Art teachers live in a state of perpetual advocacy. No matter how supportive our school districts are, it sometimes feels like we are constantly working to justify our importance as a subject area. We know how vital our programs are to our students’ education, but there seems to be an unspoken need to continuously validate and promote what we do. Honestly, when was the last time you saw the algebra teacher encouraging everyone to participate in the “math fundraiser” to buy the calculators and protractors that are essential to his/her curriculum?
Even when surrounded by colleagues and parents who support the arts, insensitive comments or questions about our profession can sometimes feel like “death by 1000 cuts.” It seems like a never-ending stream of comments about finger painting, grades, and how easy our job must be. And, if you are anything like me, the right words just won’t come to mind when you are flustered and heartbroken, faced with an “awkward art situation.”
The French have a word for this, l’esprit de l’escalier. It loosely translates to “staircase wit.” We don’t have an English equivalent; but man, we need one! Basically, it describes the frustration of realizing the perfect response to a situation AFTER you leave.
But how can we, as art teachers, spontaneously generate an intelligent and professional retort in the moment? Sadly, because of the emotion involved, we probably can’t. But what we CAN do, is practice a little bit of verbal self-defense…. and I mean literally practice. Here is a step-by-step guide to helping you avoid a l’esprit de l’escalier moment at work.
During your down time (I know, I know – I can hear you laughing), think about previous comments that caught you off guard. If you had a l’esprit de l’escalier moment, jot down what you wish you had said. If not, take your time crafting an authentic response that reflects your passion and belief in what you do. What will you say, for example, if someone asks why you need a plan period?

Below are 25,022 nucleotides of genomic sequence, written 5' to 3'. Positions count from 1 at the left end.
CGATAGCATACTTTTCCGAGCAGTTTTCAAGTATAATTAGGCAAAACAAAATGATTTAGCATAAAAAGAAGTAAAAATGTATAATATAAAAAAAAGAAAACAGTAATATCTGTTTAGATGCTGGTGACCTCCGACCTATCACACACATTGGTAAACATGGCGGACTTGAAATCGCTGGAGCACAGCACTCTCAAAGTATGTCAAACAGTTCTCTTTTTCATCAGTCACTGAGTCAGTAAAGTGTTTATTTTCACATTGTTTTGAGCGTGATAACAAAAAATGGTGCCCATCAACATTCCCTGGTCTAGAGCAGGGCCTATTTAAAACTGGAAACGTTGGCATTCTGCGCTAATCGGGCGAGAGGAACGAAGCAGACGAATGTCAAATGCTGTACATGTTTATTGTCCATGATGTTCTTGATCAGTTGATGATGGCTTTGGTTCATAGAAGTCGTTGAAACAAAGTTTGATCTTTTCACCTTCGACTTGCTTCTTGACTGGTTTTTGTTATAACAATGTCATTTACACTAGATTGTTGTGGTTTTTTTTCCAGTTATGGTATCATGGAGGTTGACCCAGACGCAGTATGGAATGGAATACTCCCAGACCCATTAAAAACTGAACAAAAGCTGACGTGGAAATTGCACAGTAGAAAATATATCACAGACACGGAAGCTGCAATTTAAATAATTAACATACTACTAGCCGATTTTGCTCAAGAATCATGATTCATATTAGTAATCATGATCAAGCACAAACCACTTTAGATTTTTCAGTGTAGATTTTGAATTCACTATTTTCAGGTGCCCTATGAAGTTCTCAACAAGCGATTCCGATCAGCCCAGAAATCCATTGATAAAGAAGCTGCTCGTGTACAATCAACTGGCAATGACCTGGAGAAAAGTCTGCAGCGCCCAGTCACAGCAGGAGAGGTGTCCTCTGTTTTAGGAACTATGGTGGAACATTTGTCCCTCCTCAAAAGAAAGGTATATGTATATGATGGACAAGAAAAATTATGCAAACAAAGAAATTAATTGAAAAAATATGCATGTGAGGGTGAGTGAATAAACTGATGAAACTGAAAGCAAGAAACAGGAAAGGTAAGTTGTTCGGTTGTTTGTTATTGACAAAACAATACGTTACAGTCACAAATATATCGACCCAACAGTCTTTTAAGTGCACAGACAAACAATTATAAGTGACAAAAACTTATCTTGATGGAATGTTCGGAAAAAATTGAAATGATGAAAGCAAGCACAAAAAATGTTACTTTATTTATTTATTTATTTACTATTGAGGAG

Once you have these brief scripts, review them while driving or in the shower. Rehearsing what you “might say” prepares you to respond gracefully when the inevitable happens.
Sometimes, when you are deeply offended by a comment, the gut reaction can be snarky, passive aggressive, or sarcastic sounding (at least my inner voice is!). Try your response out on a loved one. Ask for their feedback on your message and tone. Does it sound sincere and professional? If not, revise!
To help you get started, I asked the AOE team to share questions or comments that have ruffled their feathers in the past, and they gave me a great list. Boy, I have heard more than a few of these! I took a while to let the comments marinate, and then created some potential scripts. To make it more fun, I’ve created an “art teacher’s verbal self-defense wallet card.” Simply download the card, cut it out, and keep it in your wallet.Download the Card Now!
Hopefully, when you see it, you will feel inspired and supported, because we are all in this together and advocacy is our mission! Go practice up, so you can be your own best defense!
What art the comments that drive you nuts?
How do you handle them?
Magazine articles and podcasts are opinions of professional education contributors and do not necessarily represent the position of the Art of Education University (AOEU) or its academic offerings. Contributors use terms in the way they are most often talked about in the scope of their educational experiences.